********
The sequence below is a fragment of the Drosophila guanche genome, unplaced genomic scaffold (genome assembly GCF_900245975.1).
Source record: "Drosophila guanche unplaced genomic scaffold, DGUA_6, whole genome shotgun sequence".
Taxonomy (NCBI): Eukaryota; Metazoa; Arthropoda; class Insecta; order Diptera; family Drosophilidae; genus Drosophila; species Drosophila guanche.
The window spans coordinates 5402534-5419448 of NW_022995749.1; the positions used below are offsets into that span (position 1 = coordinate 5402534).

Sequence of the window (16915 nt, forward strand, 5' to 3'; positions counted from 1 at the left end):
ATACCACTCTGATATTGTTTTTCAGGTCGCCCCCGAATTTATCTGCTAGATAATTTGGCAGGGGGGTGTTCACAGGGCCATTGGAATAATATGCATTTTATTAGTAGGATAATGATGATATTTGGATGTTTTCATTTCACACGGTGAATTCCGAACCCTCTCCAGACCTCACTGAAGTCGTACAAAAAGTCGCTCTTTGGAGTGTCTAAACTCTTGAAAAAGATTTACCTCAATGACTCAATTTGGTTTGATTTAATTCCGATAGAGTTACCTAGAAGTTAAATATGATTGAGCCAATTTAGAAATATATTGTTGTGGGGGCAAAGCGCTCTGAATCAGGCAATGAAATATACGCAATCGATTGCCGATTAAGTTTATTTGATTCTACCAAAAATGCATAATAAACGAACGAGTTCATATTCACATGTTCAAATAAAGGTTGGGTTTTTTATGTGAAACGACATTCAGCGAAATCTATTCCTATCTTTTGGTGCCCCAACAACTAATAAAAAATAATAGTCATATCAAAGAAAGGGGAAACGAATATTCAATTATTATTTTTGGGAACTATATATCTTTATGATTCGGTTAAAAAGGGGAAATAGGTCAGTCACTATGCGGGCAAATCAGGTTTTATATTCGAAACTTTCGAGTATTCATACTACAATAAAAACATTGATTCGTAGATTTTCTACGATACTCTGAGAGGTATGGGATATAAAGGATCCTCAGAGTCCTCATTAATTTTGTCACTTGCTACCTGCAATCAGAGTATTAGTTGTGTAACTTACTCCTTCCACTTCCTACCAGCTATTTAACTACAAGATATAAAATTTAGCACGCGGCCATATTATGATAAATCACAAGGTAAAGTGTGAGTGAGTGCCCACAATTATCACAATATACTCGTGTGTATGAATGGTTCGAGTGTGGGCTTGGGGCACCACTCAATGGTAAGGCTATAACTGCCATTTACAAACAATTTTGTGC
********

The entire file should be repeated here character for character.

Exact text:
The sequence below is a fragment of the Drosophila guanche genome, unplaced genomic scaffold (genome assembly GCF_900245975.1).
Source record: "Drosophila guanche unplaced genomic scaffold, DGUA_6, whole genome shotgun sequence".
Taxonomy (NCBI): Eukaryota; Metazoa; Arthropoda; class Insecta; order Diptera; family Drosophilidae; genus Drosophila; species Drosophila guanche.
The window spans coordinates 5402534-5419448 of NW_022995749.1; the positions used below are offsets into that span (position 1 = coordinate 5402534).

Sequence of the window (16915 nt, forward strand, 5' to 3'; positions counted from 1 at the left end):
ATACCACTCTGATATTGTTTTTCAGGTCGCCCCCGAATTTATCTGCTAGATAATTTGGCAGGGGGGTGTTCACAGGGCCATTGGAATAATATGCATTTTATTAGTAGGATAATGATGATATTTGGATGTTTTCATTTCACACGGTGAATTCCGAACCCTCTCCAGACCTCACTGAAGTCGTACAAAAAGTCGCTCTTTGGAGTGTCTAAACTCTTGAAAAAGATTTACCTCAATGACTCAATTTGGTTTGATTTAATTCCGATAGAGTTACCTAGAAGTTAAATATGATTGAGCCAATTTAGAAATATATTGTTGTGGGGGCAAAGCGCTCTGAATCAGGCAATGAAATATACGCAATCGATTGCCGATTAAGTTTATTTGATTCTACCAAAAATGCATAATAAACGAACGAGTTCATATTCACATGTTCAAATAAAGGTTGGGTTTTTTATGTGAAACGACATTCAGCGAAATCTATTCCTATCTTTTGGTGCCCCAACAACTAATAAAAAATAATAGTCATATCAAAGAAAGGGGAAACGAATATTCAATTATTATTTTTGGGAACTATATATCTTTATGATTCGGTTAAAAAGGGGAAATAGGTCAGTCACTATGCGGGCAAATCAGGTTTTATATTCGAAACTTTCGAGTATTCATACTACAATAAAAACATTGATTCGTAGATTTTCTACGATACTCTGAGAGGTATGGGATATAAAGGATCCTCAGAGTCCTCATTAATTTTGTCACTTGCTACCTGCAATCAGAGTATTAGTTGTGTAACTTACTCCTTCCACTTCCTACCAGCTATTTAACTACAAGATATAAAATTTAGCACGCGGCCATATTATGATAAATCACAAGGTAAAGTGTGAGTGAGTGCCCACAATTATCACAATATACTCGTGTGTATGAATGGTTCGAGTGTGGGCTTGGGGCACCACTCAATGGTAAGGCTATAACTGCCATTTACAAACAATTTTGTGC